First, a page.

A quick survey of the post conventions political battlefield would seem to indicate that neither had much of an effect on the race; the candidates remain locked in a horserace likely to continue neck-and-neck right down to the November wire.
A look at the pundits’ analyses of post convention results, not surprisingly, indicates the usual partisan split. We see the Huffington Post eagerly seize on the results of the Gallup Daily Obama Job Approval Poll today, the day after the Democratic National Convention, 52% approve, (but based on a three day rolling average), saying the rating is, “the highest approval percentage reported for Obama on the Gallup tracking poll since May 2011, just after the killing of Osama bin Laden.”
Across the aisle, today’s Rassmussen poll (also a three day rolling average) gives Romney a one point advantage over Obama.
Other poll results published on Real Clear Politics:
- CNN/Opinion Research Tie 48
- CBS News Obama +1 46/45
- ABC News/WaPo Romney +1 47/46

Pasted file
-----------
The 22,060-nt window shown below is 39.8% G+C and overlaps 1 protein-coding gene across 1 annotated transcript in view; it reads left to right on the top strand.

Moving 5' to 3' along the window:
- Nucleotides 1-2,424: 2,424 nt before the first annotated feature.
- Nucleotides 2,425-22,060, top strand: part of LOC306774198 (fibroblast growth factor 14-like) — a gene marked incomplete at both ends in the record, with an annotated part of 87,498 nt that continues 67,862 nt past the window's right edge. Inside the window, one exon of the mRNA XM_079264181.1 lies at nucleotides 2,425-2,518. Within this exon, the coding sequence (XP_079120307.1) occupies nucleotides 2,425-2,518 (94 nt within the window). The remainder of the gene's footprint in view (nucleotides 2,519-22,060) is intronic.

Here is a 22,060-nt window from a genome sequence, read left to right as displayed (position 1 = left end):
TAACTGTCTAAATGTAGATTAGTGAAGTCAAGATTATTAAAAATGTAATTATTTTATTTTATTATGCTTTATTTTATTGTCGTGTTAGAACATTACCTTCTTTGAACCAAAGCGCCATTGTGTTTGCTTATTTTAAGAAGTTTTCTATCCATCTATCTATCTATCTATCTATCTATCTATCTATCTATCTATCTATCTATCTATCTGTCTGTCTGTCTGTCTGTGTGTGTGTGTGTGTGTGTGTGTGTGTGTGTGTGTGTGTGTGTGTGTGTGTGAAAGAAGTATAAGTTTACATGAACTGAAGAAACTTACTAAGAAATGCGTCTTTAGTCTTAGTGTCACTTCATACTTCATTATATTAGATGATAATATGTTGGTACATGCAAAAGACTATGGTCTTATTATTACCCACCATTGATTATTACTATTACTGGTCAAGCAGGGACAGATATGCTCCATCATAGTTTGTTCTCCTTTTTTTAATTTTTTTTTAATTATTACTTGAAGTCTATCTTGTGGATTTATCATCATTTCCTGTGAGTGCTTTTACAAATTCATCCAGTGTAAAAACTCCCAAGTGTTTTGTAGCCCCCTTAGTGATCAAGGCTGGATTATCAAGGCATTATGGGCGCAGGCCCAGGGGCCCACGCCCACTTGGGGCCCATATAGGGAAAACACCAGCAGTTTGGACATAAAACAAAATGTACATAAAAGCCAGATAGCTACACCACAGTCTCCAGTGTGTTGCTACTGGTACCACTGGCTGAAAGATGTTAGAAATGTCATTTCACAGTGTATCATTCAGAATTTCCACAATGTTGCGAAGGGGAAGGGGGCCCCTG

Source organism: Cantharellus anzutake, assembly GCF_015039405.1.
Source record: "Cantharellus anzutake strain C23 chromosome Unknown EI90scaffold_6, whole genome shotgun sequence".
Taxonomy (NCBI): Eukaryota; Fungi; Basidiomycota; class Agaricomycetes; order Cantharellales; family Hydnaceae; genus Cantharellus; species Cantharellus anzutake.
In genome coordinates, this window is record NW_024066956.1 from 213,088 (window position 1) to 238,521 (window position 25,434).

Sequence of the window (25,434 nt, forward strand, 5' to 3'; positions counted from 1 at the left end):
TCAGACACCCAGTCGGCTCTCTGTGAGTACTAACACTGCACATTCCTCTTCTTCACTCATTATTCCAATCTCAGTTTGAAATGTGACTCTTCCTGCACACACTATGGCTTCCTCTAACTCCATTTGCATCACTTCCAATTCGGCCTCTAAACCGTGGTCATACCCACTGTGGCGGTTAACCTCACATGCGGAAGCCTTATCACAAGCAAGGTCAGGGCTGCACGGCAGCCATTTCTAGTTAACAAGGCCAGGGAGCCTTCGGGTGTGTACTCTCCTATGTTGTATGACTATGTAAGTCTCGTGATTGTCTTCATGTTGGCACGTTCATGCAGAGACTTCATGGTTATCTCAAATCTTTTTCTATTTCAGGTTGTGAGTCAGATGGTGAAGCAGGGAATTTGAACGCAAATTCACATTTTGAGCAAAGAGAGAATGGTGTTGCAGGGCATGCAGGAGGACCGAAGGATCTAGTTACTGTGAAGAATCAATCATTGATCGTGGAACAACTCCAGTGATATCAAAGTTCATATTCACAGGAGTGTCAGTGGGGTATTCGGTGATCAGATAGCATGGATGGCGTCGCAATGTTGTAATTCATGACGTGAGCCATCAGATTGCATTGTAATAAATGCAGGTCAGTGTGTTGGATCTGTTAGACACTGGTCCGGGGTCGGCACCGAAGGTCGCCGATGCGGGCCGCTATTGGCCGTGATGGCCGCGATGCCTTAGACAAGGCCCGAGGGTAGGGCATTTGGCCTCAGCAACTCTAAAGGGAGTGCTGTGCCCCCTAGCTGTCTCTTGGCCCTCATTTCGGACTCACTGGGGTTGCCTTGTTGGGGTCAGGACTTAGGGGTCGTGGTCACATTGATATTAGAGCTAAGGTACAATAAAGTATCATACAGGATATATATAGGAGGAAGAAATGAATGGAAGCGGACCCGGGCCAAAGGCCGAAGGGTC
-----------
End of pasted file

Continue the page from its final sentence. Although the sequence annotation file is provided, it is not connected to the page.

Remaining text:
Although Obama got a bit more of a bounce from the Democratic convention than Romney received from the Republican fest, Obama’s appears to have been largely offset by the disappointing jobs news released today by the Bureau of Labor Statistics. In its report, the BLS indicated, “Total nonfarm payroll employment rose by 96,000 in August. [but] Since the beginning of this year, employment growth has averaged 139,000 per month, compared with an average monthly gain of 153,000 in 2011.” The small gain in non-farm employment produced the slight decline in the so-called U-3 rate, to 8.1. The BLS noted, “Both the civilian labor force (154.6 million) and the labor force participation rate (63.5 percent) declined in August.”
In a speech on the campaign trail in Portsmouth, NH today, the president admitted the jobs report was disappointing, saying the country was losing 800,000 jobs a month when he first took office, and that this is the 30th month in a row of job gains.
“But that’s not good enough,” he said. “We need to create more jobs faster. We need to come out of this crisis stronger than when we went into it.”
Romney, campaigning in Iowa on Friday, said, “The disappointing jobs growth – and continuing high unemployment – are signs the country is going in the wrong direction.”
American presidential campaigns often are close right up to election day, and in that respect this one isn’t unusual, but this election season does look like it will be a little more suspenseful than most.